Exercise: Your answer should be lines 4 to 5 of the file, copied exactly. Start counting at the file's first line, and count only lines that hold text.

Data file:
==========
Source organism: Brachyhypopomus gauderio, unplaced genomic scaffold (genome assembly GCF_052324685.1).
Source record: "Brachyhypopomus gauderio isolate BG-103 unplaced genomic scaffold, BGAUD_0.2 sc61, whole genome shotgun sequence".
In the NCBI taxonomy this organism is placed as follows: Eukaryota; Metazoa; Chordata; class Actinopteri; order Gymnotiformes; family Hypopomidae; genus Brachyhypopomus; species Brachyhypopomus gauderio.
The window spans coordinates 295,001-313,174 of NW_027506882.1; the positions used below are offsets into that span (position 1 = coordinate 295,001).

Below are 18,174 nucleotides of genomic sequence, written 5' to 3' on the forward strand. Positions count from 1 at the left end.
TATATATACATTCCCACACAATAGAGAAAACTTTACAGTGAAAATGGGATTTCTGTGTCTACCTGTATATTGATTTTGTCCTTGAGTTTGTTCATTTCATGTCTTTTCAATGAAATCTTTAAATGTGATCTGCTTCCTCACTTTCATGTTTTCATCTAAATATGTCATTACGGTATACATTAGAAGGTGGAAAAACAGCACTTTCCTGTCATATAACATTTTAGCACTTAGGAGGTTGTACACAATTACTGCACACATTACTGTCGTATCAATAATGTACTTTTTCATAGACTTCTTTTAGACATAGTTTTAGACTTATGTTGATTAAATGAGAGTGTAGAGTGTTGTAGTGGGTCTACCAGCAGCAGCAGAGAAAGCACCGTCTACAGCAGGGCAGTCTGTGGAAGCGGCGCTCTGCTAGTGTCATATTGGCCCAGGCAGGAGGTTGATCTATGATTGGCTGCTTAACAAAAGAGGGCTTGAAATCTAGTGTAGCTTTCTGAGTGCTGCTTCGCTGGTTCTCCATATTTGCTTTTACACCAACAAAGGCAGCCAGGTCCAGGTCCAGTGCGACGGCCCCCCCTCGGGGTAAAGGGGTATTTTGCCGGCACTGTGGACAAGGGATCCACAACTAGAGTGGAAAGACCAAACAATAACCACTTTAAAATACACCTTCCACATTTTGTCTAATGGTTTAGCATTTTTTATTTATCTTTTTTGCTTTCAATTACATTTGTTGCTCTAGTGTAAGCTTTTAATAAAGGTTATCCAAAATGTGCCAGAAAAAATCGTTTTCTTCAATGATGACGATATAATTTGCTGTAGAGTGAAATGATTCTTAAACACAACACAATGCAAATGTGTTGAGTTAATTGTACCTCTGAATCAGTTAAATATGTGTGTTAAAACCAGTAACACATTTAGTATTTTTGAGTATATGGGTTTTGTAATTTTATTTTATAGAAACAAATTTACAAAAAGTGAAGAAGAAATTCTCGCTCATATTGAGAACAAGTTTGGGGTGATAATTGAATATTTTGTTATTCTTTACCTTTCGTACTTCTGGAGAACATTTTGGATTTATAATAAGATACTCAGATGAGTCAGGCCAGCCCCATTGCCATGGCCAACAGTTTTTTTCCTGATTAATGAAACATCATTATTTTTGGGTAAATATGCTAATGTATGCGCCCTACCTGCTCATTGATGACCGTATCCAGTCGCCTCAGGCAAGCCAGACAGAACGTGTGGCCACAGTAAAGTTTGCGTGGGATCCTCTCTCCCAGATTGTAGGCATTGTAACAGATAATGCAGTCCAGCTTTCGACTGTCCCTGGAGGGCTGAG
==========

The window spans coordinates 295,001-313,174 of NW_027506882.1; the positions used below are offsets into that span (position 1 = coordinate 295,001).

Below are 18,174 nucleotides of genomic sequence, written 5' to 3' on the forward strand. Positions count from 1 at the left end.